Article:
Your ability to buy a house received a fillip after the recent move by the Reserve Bank of India (RBI). The real estate industry has already hailed the step taken by the RBI to cut repo rates by 50 basis points from 7.25 per cent to 6.75 per cent recently.
But the question now arises whether it will help the industry to do away with slow sales, increasing unsold inventories, stalled projects and delayed construction. The unsold inventory levels in the major cities of India have increased significantly over the last few quarters. The dilemma facing the real estate sector is whether the rate reduction or cheaper capital will alone help to exhaust the piling unsold inventory or there is a need for rationalization of property prices to make them more attractive to buyers.
The industry is expecting that the banking and the financial system will play a vital role to revive the macro scenario of the real estate segment. The industry says that high bank interest rate is adding to the huge unsold inventory. They are keeping a close watch on the initiatives taken by RBI and are expecting the banks to pass on the policy benefits to the industry, which is quite low at the moment.
The sharp cut in policy rates also indicates that the RBI Governor Raghuram Rajan understands that inflation is well under control currently. Since January this year (2015), the RBI has reduced rates by 125 basis points cumulatively, but only 30 basis points have been transmitted in the form of lending rates.
Real estate payers feel there is an urgent need for the banking industry to reciprocate and reduce the rate at which it lends to the industry as well as home loans to individuals. This is expected to increase property demand and sale in the market. But will the rate cuts help in exhausting the huge inventories that are piled up? There are a number of unsold properties available in the market at the moment. To exhaust this stock, only reduction in the bank lending rate may not help. Consolidated measures may well be required to do away with the stock.
According to a report by Knight Frank, “Currently, Mumbai has the highest number of unsold units in India, at more than 194,000 till June 2015. The National Capital Region (NCR) will take maximum time to liquidate its existing unsold inventory and take at least more than four years to exhaust the unsold inventory.”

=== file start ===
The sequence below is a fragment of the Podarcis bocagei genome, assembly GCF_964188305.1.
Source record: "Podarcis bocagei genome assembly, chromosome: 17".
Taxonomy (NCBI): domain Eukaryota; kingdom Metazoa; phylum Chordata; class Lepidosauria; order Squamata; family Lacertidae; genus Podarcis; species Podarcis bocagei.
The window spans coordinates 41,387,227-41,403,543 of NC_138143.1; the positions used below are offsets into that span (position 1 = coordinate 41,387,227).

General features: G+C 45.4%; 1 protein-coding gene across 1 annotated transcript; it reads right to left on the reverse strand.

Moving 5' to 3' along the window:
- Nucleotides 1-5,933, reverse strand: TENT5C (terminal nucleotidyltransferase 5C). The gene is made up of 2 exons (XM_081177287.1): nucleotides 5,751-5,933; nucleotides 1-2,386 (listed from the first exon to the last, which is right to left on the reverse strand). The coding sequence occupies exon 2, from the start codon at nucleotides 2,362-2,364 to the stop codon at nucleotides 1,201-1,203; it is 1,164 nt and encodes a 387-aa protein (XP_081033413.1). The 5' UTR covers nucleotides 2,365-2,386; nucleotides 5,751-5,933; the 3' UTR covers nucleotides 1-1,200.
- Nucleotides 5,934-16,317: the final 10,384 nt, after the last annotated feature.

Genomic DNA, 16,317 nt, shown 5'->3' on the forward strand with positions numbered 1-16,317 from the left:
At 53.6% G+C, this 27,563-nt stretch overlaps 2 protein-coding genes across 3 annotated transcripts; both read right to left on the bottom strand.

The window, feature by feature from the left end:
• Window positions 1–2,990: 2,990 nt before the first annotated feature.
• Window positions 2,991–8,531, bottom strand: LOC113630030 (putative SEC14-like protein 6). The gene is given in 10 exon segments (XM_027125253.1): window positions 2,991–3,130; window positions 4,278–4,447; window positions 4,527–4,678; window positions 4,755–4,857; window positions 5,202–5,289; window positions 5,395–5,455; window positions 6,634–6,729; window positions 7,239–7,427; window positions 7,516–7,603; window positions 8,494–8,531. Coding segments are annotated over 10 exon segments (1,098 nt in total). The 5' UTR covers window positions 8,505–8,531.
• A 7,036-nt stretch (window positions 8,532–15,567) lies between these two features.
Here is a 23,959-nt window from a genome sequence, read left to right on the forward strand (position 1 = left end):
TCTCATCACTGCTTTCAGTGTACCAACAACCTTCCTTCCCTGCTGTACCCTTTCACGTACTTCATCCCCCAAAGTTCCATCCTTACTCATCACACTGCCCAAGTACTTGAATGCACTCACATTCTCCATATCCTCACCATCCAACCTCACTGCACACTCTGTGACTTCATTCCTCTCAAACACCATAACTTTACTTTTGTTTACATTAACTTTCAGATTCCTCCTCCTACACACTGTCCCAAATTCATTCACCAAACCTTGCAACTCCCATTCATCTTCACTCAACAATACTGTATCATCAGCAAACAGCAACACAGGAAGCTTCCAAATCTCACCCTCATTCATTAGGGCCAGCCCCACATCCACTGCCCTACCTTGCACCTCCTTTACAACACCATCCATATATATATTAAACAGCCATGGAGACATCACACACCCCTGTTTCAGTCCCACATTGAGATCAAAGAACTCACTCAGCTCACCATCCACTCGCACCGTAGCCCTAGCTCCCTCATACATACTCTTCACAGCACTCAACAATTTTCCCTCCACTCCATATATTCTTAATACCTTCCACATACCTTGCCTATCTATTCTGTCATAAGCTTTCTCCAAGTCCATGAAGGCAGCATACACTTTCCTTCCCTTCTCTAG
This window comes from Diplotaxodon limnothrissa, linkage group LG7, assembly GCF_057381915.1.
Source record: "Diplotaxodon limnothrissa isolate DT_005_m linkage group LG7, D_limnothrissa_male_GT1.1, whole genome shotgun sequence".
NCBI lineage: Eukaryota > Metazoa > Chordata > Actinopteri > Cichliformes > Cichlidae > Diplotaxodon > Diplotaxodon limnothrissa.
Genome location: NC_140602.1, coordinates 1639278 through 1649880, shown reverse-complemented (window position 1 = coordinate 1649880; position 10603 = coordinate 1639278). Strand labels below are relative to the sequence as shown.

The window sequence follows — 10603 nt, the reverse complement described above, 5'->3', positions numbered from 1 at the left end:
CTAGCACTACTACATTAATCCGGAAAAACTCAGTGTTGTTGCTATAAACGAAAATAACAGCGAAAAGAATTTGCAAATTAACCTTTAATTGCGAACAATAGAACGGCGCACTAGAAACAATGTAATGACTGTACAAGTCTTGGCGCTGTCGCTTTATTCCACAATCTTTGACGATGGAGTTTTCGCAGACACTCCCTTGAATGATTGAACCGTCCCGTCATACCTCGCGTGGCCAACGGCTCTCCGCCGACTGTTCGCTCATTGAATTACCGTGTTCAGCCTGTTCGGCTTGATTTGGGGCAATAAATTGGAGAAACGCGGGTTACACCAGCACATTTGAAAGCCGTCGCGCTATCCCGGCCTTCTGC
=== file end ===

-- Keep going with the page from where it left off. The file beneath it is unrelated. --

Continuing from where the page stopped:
“Surprisingly, Pune is one of the healthiest markets with the lowest quarter to sell (QTS) and comparatively lower unsold inventory. Kolkata has a QTS at the same level as Mumbai. Hyderabad has a high QTS and also suffers with a very high age of unsold inventory. The reason for high age inventory is that home buyers in this market prefer ready-to-move-in properties,” the report states.
To do away with the huge stock of unsold inventory in the coming quarters, there has to be some price rationalization as well in the real estate space. While property prices are stagnant at the moment, in most cases they’ve already reached a level of un-affordability for most buyers in that segment. Along with lowering of interest rates, price rationalization will increase the affordability of consumers or buyers and positively impact the real estate market.
However, an analysis by the rating agency Moody says that the developers may not reduce price to boost sales, rather it will continue with their strategy to reduce the apartment sizes and offer freebies. It suggested that a solid economic growth would support the housing sales and reduction in lending rates will further boost investment in the sector.
The market scenario continues to be weak. Apart from Pune, home sales have fallen across the top eight cities during the first two quarters. The NCR witnessed the sharpest decrease in sales volume at 50 per cent during the Apr-Sep quarter of the current financial year.
Only 14,250 residential units were sold in the NCR market during the period, which is lower than that of Mumbai, Bengaluru and Pune. Currently, Mumbai continues to retain the top slot among the top six cities for achieving the highest sales volume followed by Bengaluru and Pune.
The property sales growth can only pick up if there is an improvement in consumer sentiment. While lowering of interest rates will have a positive impact, it alone may not be able to address the problem of large unsold inventory and slow sale velocity.
The Unsold Inventory Levels in the top eight cities (H1 2015)
- NCR: 191,000
- Kolkata: 37,000
- Hyderabad: 33,500
- Chennai: 39,100
- Bengaluru: 101,500
- Pune: 64,500
- Mumbai: 194,500
- Ahmedabad: 41,400
*Percentage of total unsold inventory
Source: Knight Frank Report
Source - http://content.magicbricks.com/industry-news/will-drop-in-interest-rate-clear-unsold-stock/82998.html